All that SOX requires an employee to do is prove that they “reasonably believed” that their employer violated or is about to violate federal law. The focus here is “on the plaintiff’s state of mind rather than on the defendant’s conduct.” This rule is informed by the court’s recognition that, because “[m]any employees are unlikely to be trained to recognize legally actionable conduct by their employers,” an employee’s “belief” in their employer’s wrongdoing is “central” to the analysis of SOX-protected conduct.

A Sixth Circuit opinion in a SOX case demonstrates the importance of broadly construing SOX protected conduct. In Rhinehimer v. U.S. Bancorp Investments, Inc,. the plaintiff Michael Rhinehimer alerted one of his superiors to unsuitable trades that a coworker made to the detriment of an elderly client. In response, Mr. Rhinehimer’s manager gave him a written warning. The manager admitted that the warning was motivated by the fact that Mr. Rhinehimer’s complaint “prompted a FINRA investigation . . . and anybody associated with this was really feeling the heat.” According to Mr. Rhinehimer, the manager then admonished Mr. Rhinehimer that if he sued the bank, then his career in the city would be over. U.S. Bancorp Investments (“USBII”) placed Mr. Rhinehimer on a performance-improvement plan requiring him to increase his monthly revenue to $40,000. Shortly thereafter, the bank fired him.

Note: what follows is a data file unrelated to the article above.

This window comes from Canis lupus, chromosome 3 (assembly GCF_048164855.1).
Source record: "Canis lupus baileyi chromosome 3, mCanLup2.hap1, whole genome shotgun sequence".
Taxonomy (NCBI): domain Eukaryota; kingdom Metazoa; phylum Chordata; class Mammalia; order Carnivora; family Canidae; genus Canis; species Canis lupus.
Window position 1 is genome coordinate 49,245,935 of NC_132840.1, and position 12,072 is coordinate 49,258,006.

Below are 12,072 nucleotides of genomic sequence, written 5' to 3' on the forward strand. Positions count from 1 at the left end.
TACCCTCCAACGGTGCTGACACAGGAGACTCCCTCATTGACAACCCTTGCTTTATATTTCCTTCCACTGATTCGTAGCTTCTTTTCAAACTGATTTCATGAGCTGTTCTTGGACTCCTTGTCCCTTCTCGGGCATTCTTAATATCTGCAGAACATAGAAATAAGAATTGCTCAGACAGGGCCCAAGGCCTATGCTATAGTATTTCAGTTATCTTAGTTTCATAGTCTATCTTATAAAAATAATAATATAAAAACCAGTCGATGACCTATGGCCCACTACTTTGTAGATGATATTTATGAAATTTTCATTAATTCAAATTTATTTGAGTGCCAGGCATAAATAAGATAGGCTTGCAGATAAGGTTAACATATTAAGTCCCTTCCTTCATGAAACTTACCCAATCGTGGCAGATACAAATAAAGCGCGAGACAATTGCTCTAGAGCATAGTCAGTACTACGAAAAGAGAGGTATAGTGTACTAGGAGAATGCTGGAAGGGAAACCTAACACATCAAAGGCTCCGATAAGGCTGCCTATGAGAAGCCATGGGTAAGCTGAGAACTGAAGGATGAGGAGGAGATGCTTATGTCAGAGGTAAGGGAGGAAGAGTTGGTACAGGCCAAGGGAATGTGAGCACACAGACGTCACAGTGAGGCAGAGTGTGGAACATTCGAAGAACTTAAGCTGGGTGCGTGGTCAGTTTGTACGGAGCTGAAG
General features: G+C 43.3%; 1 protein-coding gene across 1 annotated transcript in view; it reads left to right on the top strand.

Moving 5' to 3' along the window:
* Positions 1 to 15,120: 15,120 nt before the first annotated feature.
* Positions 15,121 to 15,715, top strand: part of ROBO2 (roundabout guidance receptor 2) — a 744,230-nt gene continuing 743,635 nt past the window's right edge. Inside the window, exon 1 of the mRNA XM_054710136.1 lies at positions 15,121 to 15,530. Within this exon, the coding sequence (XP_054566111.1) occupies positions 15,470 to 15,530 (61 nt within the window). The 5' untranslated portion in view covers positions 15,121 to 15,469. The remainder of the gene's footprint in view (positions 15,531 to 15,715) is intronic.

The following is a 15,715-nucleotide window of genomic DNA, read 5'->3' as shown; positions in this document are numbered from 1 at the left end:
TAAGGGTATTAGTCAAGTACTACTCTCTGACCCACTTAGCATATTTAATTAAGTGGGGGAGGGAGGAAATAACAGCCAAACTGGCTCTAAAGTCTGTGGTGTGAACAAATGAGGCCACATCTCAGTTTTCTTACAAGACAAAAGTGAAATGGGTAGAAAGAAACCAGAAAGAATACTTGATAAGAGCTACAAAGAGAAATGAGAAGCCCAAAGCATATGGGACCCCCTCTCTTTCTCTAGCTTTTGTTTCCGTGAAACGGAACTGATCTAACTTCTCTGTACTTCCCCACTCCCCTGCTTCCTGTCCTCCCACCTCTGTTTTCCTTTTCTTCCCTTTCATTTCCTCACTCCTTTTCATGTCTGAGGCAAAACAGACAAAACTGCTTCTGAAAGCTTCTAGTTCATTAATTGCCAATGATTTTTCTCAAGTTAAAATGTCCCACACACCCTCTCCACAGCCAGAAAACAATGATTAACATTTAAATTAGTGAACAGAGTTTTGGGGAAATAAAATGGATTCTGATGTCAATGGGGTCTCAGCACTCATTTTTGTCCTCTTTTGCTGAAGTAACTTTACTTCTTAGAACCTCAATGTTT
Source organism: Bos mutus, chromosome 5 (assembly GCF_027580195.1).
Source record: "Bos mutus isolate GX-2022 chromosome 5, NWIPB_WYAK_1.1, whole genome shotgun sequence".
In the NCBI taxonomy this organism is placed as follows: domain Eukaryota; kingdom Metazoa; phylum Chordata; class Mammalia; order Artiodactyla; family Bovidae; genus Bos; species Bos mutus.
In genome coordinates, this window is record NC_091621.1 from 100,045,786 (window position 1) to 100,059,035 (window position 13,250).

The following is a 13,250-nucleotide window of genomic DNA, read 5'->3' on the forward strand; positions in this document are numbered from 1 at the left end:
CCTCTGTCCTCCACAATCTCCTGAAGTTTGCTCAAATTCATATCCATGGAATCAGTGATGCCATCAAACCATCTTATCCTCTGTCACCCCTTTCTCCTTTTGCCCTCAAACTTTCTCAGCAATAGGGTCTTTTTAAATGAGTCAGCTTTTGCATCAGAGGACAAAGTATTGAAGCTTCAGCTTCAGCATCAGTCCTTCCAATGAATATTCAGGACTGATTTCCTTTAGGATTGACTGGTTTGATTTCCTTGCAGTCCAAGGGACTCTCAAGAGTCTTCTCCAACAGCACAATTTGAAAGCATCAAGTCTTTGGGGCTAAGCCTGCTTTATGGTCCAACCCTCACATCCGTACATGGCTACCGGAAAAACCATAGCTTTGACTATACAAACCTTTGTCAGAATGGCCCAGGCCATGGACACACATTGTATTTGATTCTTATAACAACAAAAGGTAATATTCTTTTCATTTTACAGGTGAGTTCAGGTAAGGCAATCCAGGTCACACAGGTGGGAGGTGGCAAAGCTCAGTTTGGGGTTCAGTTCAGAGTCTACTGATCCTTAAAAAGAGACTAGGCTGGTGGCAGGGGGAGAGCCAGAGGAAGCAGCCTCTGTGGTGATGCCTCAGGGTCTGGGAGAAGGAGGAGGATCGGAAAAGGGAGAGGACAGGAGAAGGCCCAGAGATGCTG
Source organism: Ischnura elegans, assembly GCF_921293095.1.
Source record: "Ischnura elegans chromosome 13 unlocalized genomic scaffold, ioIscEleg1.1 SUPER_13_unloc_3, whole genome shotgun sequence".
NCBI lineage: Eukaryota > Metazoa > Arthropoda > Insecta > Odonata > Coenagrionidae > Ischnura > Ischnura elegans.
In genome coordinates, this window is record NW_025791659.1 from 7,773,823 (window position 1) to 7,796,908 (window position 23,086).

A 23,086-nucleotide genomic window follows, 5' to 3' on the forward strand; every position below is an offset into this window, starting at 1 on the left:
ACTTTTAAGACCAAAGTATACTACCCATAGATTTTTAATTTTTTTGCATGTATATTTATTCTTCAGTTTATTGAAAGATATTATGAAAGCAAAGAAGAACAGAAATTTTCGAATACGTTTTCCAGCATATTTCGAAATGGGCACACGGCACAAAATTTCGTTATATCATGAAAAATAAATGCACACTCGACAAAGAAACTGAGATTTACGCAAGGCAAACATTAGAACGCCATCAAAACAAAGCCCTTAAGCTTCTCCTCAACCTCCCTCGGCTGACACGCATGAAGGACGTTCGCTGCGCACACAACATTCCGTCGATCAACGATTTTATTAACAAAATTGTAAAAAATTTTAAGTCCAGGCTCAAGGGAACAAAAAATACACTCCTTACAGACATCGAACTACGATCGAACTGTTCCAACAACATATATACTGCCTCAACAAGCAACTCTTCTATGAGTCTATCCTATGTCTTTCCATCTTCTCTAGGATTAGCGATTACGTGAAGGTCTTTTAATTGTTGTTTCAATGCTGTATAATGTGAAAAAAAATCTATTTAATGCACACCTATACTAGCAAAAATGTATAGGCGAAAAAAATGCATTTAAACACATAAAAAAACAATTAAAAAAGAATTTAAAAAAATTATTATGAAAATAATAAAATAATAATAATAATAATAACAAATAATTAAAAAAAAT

At trial, a jury found that USBII disciplined and fired Mr. Rhinehimer in deliberate retaliation for raising his concerns about the unsuitable trades. On appeal, USBII argued that Mr. Rhinehimer was required to establish facts from which a reasonable person could infer each of the elements of an unsuitability-fraud claim. These elements include the misrepresentation or omission of material facts, and that the broker acted with intent or reckless disregard for the client’s needs.

The Sixth Circuit, however, held that SOX protects “all good faith and reasonable reporting of fraud,” with a focus on “employees’ reasonable belief rather than requiring them to ultimately substantiate their allegations.” Therefore, “an interpretation demanding a rigidly segmented factual showing justifying the employee’s suspicion undermines this purpose and conflicts with the statutory design.” The Sixth Circuit affirmed the jury verdict because there was sufficient evidence to sustain the jury’s finding that Mr. Rhinehimer reasonably believed that certain trades constituted unsuitability fraud. A contrary result would have resulted in employees—due to lack of tangible evidence—refraining from reporting fraud until after investors have already been harmed.

Does SOX-protected conduct require a showing of materiality?

Generally, no. The great weight of authority holds that there is no independent materiality element to establish protected whistleblowing under Section 806 of SOX.